Gilead Plans New Mfg Facility for Cell Therapies
Kite, part of Gilead Sciences, has announced plans for a new facility in Frederick County, Maryland, which will produce cell therapies for treating cancer. The 20-acre site will expand Kite’s ability to manufacture a variety of chimeric antigen receptor T (CAR T) therapies, including Yescarta (axicabtagene ciloleucel), Kite’s first commercially available CAR T cancer therapy, and investigational T cell receptor (TCR) cell therapies being evaluated in solid tumors.
Yescarta, a CAR T cell therapy, involves (1) harvesting T cells from the patient’s blood, (2) engineering T cells to express cancer-specific receptors, (3) increasing the number of engineered T cells and (4) infusing the functional cancer-specific T cells back into the patient. The company uses its El Segundo, California facility for the clinical and commercial manufacture and processing of Yescarta on a patient-by-patient basis, according to the company’s annual report.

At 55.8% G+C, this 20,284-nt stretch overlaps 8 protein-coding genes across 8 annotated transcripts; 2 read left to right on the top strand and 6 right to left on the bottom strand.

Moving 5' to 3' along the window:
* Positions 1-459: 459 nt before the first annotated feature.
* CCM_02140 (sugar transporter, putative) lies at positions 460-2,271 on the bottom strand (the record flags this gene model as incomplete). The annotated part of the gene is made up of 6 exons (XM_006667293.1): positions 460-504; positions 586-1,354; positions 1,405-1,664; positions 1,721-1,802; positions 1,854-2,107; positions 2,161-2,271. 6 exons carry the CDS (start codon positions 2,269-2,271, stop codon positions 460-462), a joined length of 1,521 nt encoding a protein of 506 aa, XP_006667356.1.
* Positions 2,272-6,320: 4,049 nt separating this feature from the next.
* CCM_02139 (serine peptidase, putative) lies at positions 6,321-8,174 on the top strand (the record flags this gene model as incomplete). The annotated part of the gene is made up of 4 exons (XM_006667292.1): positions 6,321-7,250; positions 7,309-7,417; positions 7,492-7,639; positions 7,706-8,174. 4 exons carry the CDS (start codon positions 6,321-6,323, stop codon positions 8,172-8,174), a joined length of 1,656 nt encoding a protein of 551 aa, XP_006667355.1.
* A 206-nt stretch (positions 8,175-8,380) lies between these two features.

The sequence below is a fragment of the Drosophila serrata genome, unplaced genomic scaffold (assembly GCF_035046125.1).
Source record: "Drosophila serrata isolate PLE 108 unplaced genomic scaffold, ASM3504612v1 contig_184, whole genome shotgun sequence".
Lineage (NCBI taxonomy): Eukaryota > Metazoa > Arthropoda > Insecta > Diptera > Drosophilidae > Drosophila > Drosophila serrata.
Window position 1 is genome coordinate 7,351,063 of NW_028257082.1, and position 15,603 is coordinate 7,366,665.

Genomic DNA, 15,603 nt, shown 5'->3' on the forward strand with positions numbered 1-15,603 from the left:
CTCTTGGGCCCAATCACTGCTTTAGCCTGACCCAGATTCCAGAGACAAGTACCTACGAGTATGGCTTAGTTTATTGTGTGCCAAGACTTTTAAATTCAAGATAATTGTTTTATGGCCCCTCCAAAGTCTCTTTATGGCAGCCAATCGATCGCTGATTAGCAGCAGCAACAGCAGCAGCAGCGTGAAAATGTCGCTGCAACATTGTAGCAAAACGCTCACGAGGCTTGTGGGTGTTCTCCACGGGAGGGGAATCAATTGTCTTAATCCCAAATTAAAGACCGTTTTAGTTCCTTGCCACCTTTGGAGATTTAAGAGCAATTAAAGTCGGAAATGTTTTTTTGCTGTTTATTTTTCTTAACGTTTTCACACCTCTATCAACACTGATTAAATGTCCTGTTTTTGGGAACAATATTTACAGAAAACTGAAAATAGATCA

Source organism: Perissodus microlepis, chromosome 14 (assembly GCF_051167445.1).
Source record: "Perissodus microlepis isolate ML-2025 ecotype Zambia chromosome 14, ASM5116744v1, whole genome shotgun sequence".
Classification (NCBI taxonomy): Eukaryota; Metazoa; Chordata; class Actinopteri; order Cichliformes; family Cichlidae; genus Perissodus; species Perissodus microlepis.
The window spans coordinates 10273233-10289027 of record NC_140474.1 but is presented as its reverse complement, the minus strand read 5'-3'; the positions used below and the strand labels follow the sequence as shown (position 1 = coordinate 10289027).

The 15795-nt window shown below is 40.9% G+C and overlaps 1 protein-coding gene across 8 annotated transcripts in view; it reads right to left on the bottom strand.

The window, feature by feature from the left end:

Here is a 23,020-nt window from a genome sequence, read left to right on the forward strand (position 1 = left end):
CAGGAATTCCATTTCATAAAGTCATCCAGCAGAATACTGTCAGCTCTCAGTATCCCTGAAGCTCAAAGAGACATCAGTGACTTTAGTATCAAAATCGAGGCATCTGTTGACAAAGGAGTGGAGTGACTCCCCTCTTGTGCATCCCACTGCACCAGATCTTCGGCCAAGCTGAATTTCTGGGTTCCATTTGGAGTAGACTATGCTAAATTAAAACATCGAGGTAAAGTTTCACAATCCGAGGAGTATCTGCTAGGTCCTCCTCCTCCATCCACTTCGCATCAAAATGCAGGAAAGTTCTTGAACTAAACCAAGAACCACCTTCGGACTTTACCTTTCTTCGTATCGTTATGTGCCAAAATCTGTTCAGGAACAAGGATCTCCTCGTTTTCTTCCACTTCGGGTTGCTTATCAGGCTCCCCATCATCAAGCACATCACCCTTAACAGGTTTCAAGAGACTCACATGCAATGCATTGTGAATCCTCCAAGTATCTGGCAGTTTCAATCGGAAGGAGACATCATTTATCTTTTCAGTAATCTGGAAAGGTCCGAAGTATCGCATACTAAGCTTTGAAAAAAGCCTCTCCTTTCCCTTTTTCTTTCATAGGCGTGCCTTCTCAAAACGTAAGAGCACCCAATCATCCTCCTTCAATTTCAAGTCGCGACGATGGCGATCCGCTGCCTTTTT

The Frederick County facility will become part of Kite’s commercial manufacturing network that includes sites in California and the Netherlands.
Following its $11.9-billion acquisition of Kite Pharma in 2017, Gilead announced in 2018 that it had leased and purchased new facilities in the US and Europe to expand its cell-therapy manufacturing capabilities. Kite leased a new 117,000-square-foot site facility in Hoofddorp, the Netherlands to engineer cell therapies, including for Yescarta. The new facility is scheduled to be fully operational in 2020. In addition to the Netherlands facility, Kite purchased a new building in Santa Monica, California from Astellas Pharma that will be used for cell-therapy research, development, and the expansion of clinical manufacturing capabilities. Kite also leased a 26,000-square-foot facility in Gaithersburg, Maryland. The Maryland site will support the work of a Cooperative Research and Development Agreement with the National Cancer Institute to develop adoptive cell therapies targeting patient-specific tumor neoantigens. Neoantigens are mutations found on the surface of cancer cells that are unique to each person and tumor.
Source: Gilead Sciences